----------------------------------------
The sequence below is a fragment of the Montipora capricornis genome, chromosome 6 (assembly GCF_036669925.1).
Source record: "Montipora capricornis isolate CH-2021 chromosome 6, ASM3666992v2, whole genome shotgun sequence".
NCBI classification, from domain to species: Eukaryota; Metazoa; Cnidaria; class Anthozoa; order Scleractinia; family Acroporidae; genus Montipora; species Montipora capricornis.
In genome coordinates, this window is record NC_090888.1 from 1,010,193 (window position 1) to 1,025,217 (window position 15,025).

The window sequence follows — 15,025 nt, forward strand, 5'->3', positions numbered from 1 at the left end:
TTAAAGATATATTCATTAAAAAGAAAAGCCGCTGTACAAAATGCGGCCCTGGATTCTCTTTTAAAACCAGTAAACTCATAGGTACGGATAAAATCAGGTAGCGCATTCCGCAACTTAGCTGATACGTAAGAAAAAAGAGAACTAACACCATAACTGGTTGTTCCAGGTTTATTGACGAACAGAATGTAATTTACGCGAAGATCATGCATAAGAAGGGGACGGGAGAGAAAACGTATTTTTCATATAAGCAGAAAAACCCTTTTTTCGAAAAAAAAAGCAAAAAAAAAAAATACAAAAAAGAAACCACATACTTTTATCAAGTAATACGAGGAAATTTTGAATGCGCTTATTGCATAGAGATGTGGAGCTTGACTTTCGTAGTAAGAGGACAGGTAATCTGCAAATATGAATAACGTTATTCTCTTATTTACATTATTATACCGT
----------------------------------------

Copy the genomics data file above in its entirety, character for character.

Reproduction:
The sequence below is a fragment of the Montipora capricornis genome, chromosome 6 (assembly GCF_036669925.1).
Source record: "Montipora capricornis isolate CH-2021 chromosome 6, ASM3666992v2, whole genome shotgun sequence".
NCBI classification, from domain to species: Eukaryota; Metazoa; Cnidaria; class Anthozoa; order Scleractinia; family Acroporidae; genus Montipora; species Montipora capricornis.
In genome coordinates, this window is record NC_090888.1 from 1,010,193 (window position 1) to 1,025,217 (window position 15,025).

The window sequence follows — 15,025 nt, forward strand, 5'->3', positions numbered from 1 at the left end:
TTAAAGATATATTCATTAAAAAGAAAAGCCGCTGTACAAAATGCGGCCCTGGATTCTCTTTTAAAACCAGTAAACTCATAGGTACGGATAAAATCAGGTAGCGCATTCCGCAACTTAGCTGATACGTAAGAAAAAAGAGAACTAACACCATAACTGGTTGTTCCAGGTTTATTGACGAACAGAATGTAATTTACGCGAAGATCATGCATAAGAAGGGGACGGGAGAGAAAACGTATTTTTCATATAAGCAGAAAAACCCTTTTTTCGAAAAAAAAAGCAAAAAAAAAAAATACAAAAAAGAAACCACATACTTTTATCAAGTAATACGAGGAAATTTTGAATGCGCTTATTGCATAGAGATGTGGAGCTTGACTTTCGTAGTAAGAGGACAGGTAATCTGCAAATATGAATAACGTTATTCTCTTATTTACATTATTATACCGT